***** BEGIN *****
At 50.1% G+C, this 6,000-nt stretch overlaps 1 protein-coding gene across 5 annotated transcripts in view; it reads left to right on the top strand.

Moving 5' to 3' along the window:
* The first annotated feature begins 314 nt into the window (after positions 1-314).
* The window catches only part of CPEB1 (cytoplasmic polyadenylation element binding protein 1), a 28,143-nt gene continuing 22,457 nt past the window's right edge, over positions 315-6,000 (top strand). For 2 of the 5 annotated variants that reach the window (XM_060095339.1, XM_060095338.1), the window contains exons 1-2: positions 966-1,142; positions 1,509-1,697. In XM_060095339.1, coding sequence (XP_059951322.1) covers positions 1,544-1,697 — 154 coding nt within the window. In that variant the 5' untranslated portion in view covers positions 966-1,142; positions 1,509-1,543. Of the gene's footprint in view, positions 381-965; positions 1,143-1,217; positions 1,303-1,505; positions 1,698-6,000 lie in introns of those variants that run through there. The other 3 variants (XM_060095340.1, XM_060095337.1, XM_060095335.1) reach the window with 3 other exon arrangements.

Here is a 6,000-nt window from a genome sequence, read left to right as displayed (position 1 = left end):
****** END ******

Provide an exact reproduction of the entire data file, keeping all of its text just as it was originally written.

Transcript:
At 50.1% G+C, this 6,000-nt stretch overlaps 1 protein-coding gene across 5 annotated transcripts in view; it reads left to right on the top strand.

Moving 5' to 3' along the window:
* The first annotated feature begins 314 nt into the window (after positions 1-314).
* The window catches only part of CPEB1 (cytoplasmic polyadenylation element binding protein 1), a 28,143-nt gene continuing 22,457 nt past the window's right edge, over positions 315-6,000 (top strand). For 2 of the 5 annotated variants that reach the window (XM_060095339.1, XM_060095338.1), the window contains exons 1-2: positions 966-1,142; positions 1,509-1,697. In XM_060095339.1, coding sequence (XP_059951322.1) covers positions 1,544-1,697 — 154 coding nt within the window. In that variant the 5' untranslated portion in view covers positions 966-1,142; positions 1,509-1,543. Of the gene's footprint in view, positions 381-965; positions 1,143-1,217; positions 1,303-1,505; positions 1,698-6,000 lie in introns of those variants that run through there. The other 3 variants (XM_060095340.1, XM_060095337.1, XM_060095335.1) reach the window with 3 other exon arrangements.

Here is a 6,000-nt window from a genome sequence, read left to right as displayed (position 1 = left end):